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Selecting a lathe.

 
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  #8  
Old 03-02-2012, 09:56 AM
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Re: Selecting a lathe.

I found an Asian lathe (Sunmaster ERL-1340) that easily runs .0001" and I was happy to pay near $11,000 for it naked. Our chambers and threads come out looking like chrome.

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Old 03-02-2012, 12:16 PM
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Re: Selecting a lathe.

Quote:
Originally Posted by Hired Gun View Post
I found an Asian lathe (Sunmaster ERL-1340) that easily runs .0001" and I was happy to pay near $11,000 for it naked. Our chambers and threads come out looking like chrome.

are you sure about posting one tenth accuracey? A slant bed Hardingh CNC lathe (not the one I was refering to) is often regarded as the most accurate lathe on the planet, and they are good for about .0003" taking light cuts in steel. A Monarch Double E is known tobe the most accurate hand lathe ever produced when in good shape, and it's in that same range when optical scales that are aligned within a couple tenths. The only reason it's that good is due to the way over built spindle line that used class seven bearings. With the exception of the Hardingh bench lathe, I've never seen any bench lathe hold much less than .0008" in near perfect condition, and most are over one thousandth of an inch.
gary
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  #10  
Old 03-02-2012, 12:21 PM
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Re: Selecting a lathe.

While I don't have your experience or knowledge of machinery for sure, I know my Starrett .0001" indicators can be made to run dead smooth no movement on things we dial in or have cut. As one famous smith once told me, it's way better than what's needed for gunsmithing. We are not making diesel injectors here.
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Only accurate rifles are interesting.

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  #11  
Old 03-02-2012, 01:14 PM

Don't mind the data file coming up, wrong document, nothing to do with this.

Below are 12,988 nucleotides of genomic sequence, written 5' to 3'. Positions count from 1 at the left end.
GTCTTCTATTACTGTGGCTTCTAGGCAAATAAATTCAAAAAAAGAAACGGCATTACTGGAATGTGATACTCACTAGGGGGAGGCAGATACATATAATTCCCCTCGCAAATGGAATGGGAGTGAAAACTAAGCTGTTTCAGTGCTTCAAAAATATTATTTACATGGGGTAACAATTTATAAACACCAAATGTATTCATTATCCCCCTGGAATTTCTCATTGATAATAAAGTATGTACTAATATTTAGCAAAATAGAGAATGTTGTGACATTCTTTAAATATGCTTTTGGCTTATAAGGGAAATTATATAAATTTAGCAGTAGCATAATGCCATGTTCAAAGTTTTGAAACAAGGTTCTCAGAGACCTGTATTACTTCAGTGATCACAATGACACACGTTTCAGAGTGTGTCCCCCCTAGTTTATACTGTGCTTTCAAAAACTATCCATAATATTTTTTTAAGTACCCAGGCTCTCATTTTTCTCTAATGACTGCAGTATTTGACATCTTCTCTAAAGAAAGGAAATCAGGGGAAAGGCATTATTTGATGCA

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Re: Selecting a lathe.

Quote:
Originally Posted by Hired Gun View Post
While I don't have your experience or knowledge of machinery for sure, I know my Starrett .0001" indicators can be made to run dead smooth no movement on things we dial in or have cut. As one famous smith once told me, it's way better than what's needed for gunsmithing. We are not making diesel injectors here.
I wasn't so much knocking your setup (your business), but figured you got too many zeros. I once scraped in a Southbend, and seriously beefed up the bench work it was mounted on (similar setup to what you are using) by adding a ground 3/4" steel plate under the entire lathe. Had to make a new drive belt of course. Then made two more plates for the bench to go between the it and the floor. It would hold .0003 to .0006" all day long till it got some wear in the slides. Then it was a steady .00075" machine with high speed tooling. I could have gone in there and tweaked the bed a little bit and maybe picked up another two or three tenths, but it was plenty good enough for what it was being used for. The idea was to leave about five to seven thousandths of stock on the parts to save labor cost in the next operation. Prior to that they were leaving about twenty thousandths on Rex M2 and Speedstar.

The frame design on the Hardingh bench lathe is very stiff, and I honestly thing that's 70% of why they are so accurate. By the way the only machine I've ever seen with less lead error in a thread form was an Excello thread grinder! But if I were ordering a new lathe this afternoon, it'd be a Colechester
gary
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